Two Russian Pilots Killed in Helicopter Crash Over Rebel Territory in Syria

Mi-28N

Photo: independent.co.uk

Two Russian pilots have died in a helicopter crash over rebel territory in Syria.

A spokesperson for Russia’s ministry of defence said the Mi-28N attack helicopter came down in Homs province in the early hours of Tuesday morning.

“The bodies of the dead pilots were removed during search and rescue operations and are currently at the Hmeymim Airbase,” he added.

The helicopter icon shows the reported location of the Russian helicopter crash. Rebel-held territory is shown in green and regime areas in red.

“According to a report from the crash site, the helicopter was not shot down.”Activists put the location of the wreckage in rebel-held territory outside of Homs city, where Russian air strikes have recently been reported.

Local opposition groups, al-Qaeda affiliate Jabhat al-Nusra and Islamist group Ahrar ash-Sham are known to be active in the area.

The pilots’ deaths bring the number of Russian servicemen killed in Syria since the country’s intervention started in September to at least eight. A special forces officer died during battles to drive Isis out of Palmyra last month and the Kremlin had previously acknowledged five deaths, including the pilot of a fighter jet shot down by Turkey and a marine killed by rebels during a mission to rescue him.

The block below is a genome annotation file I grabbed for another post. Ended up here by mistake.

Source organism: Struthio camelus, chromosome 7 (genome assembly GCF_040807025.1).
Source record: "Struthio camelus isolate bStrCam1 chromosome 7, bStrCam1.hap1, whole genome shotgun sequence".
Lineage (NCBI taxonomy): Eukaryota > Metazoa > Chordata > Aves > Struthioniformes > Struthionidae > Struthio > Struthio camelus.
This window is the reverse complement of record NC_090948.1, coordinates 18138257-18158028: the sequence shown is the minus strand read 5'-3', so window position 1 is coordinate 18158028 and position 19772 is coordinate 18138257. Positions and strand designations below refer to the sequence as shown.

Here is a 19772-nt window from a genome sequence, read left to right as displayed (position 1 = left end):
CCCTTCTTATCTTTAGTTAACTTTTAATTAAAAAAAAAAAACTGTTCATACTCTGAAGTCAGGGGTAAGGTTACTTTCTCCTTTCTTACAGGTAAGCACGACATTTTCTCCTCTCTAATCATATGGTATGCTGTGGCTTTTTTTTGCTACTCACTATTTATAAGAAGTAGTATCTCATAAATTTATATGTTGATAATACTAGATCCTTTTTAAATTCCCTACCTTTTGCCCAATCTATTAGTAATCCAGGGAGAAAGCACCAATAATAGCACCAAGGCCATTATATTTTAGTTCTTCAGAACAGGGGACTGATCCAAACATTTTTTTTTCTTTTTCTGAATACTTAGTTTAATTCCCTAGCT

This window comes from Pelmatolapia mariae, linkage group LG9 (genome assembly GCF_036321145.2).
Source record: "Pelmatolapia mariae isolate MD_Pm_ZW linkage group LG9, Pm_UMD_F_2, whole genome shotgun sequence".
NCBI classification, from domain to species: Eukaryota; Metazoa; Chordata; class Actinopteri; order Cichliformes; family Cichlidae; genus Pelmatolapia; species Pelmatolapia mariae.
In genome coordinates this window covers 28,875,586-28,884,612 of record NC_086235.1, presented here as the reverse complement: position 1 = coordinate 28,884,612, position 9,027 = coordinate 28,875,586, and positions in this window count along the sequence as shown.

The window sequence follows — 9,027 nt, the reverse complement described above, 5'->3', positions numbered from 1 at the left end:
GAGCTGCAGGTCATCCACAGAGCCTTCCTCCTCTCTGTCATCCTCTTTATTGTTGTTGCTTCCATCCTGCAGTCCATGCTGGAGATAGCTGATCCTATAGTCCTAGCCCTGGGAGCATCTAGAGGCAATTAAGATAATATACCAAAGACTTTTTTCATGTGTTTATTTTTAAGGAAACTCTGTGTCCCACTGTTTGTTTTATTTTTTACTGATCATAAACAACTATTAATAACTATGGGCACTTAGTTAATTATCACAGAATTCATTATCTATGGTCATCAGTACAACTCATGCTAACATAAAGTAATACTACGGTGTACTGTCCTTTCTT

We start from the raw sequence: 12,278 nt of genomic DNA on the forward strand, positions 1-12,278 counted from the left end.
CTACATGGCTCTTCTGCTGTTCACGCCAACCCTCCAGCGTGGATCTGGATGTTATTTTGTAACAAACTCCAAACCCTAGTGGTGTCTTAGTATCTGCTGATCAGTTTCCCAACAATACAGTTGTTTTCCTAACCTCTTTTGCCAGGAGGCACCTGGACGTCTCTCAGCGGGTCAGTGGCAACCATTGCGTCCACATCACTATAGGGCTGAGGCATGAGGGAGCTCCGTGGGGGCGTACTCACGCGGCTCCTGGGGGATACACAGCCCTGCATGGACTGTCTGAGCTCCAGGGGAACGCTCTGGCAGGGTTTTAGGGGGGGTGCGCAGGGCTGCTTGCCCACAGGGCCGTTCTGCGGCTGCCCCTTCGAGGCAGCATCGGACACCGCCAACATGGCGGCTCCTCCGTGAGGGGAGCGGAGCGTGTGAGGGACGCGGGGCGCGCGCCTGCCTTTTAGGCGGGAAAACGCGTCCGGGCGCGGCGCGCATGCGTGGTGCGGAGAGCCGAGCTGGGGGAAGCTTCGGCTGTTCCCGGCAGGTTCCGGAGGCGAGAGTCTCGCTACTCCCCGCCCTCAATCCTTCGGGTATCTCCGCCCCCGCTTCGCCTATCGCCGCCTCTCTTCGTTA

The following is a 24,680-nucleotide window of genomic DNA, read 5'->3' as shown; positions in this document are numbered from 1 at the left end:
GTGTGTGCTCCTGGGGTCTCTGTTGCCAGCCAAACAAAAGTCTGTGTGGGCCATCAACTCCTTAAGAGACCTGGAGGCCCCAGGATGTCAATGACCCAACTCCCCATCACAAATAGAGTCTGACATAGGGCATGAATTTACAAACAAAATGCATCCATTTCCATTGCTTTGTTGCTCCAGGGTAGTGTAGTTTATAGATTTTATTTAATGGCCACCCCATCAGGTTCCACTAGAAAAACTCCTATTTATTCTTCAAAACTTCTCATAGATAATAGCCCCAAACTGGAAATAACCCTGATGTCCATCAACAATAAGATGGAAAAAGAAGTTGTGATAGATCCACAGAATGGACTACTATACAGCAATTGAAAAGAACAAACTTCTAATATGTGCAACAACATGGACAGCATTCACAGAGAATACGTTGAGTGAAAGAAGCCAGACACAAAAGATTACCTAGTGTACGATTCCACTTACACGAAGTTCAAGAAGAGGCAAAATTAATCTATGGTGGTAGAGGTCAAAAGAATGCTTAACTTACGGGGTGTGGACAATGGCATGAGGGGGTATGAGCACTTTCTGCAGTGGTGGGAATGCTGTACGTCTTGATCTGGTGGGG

Two others were killed in mortar attacks and bombardment, while a 19-year-old soldier died in disputed circumstances at his air base in Latakia.

The United Nations, humanitarian organisations and international politicians have raised concern about the death of civilians and opposition fighters in Russian air strikes, but the Kremlin insists it has been targeting Isis and terrorist groups.

Russian jets are currently supporting troops loyal to Bashar al-Assad, along with allies from Hezbollah and the Iranian Revolutionary Guards, in an advances on the so-called Islamic State and rebels.

A fragile “cessation of hostilities” that started between rebels and the regime in February excludes Isis and Jabhat al-Nusra, allowing Syrian operations and international air strikes on militants to continue.

Source: independent.co.uk

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